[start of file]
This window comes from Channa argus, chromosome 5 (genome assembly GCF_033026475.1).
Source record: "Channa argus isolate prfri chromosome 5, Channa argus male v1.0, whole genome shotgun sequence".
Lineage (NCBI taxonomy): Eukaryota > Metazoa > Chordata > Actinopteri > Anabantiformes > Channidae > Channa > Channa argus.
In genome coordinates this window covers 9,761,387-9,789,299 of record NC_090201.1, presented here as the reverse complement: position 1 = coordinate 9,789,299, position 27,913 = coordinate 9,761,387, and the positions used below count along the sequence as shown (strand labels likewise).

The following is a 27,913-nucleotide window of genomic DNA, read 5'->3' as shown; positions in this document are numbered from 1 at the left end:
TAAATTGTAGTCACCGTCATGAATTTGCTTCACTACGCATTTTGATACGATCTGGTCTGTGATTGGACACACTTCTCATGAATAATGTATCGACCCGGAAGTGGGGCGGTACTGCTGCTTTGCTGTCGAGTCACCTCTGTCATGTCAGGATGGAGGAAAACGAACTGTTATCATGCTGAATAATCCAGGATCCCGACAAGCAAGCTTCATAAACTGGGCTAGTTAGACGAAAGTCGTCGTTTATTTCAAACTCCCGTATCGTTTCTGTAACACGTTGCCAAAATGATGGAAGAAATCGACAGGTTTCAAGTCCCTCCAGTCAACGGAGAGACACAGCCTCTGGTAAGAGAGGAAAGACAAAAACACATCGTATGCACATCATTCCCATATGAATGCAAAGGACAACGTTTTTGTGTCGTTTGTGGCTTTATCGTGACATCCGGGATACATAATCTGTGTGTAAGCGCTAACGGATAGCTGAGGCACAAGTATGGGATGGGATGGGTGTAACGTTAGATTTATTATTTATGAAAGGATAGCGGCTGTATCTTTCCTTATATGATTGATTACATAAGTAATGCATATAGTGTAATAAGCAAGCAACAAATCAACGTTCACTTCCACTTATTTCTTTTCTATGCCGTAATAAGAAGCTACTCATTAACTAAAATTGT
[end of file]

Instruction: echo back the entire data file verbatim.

This window comes from Channa argus, chromosome 5 (genome assembly GCF_033026475.1).
Source record: "Channa argus isolate prfri chromosome 5, Channa argus male v1.0, whole genome shotgun sequence".
Lineage (NCBI taxonomy): Eukaryota > Metazoa > Chordata > Actinopteri > Anabantiformes > Channidae > Channa > Channa argus.
In genome coordinates this window covers 9,761,387-9,789,299 of record NC_090201.1, presented here as the reverse complement: position 1 = coordinate 9,789,299, position 27,913 = coordinate 9,761,387, and the positions used below count along the sequence as shown (strand labels likewise).

The following is a 27,913-nucleotide window of genomic DNA, read 5'->3' as shown; positions in this document are numbered from 1 at the left end:
TAAATTGTAGTCACCGTCATGAATTTGCTTCACTACGCATTTTGATACGATCTGGTCTGTGATTGGACACACTTCTCATGAATAATGTATCGACCCGGAAGTGGGGCGGTACTGCTGCTTTGCTGTCGAGTCACCTCTGTCATGTCAGGATGGAGGAAAACGAACTGTTATCATGCTGAATAATCCAGGATCCCGACAAGCAAGCTTCATAAACTGGGCTAGTTAGACGAAAGTCGTCGTTTATTTCAAACTCCCGTATCGTTTCTGTAACACGTTGCCAAAATGATGGAAGAAATCGACAGGTTTCAAGTCCCTCCAGTCAACGGAGAGACACAGCCTCTGGTAAGAGAGGAAAGACAAAAACACATCGTATGCACATCATTCCCATATGAATGCAAAGGACAACGTTTTTGTGTCGTTTGTGGCTTTATCGTGACATCCGGGATACATAATCTGTGTGTAAGCGCTAACGGATAGCTGAGGCACAAGTATGGGATGGGATGGGTGTAACGTTAGATTTATTATTTATGAAAGGATAGCGGCTGTATCTTTCCTTATATGATTGATTACATAAGTAATGCATATAGTGTAATAAGCAAGCAACAAATCAACGTTCACTTCCACTTATTTCTTTTCTATGCCGTAATAAGAAGCTACTCATTAACTAAAATTGT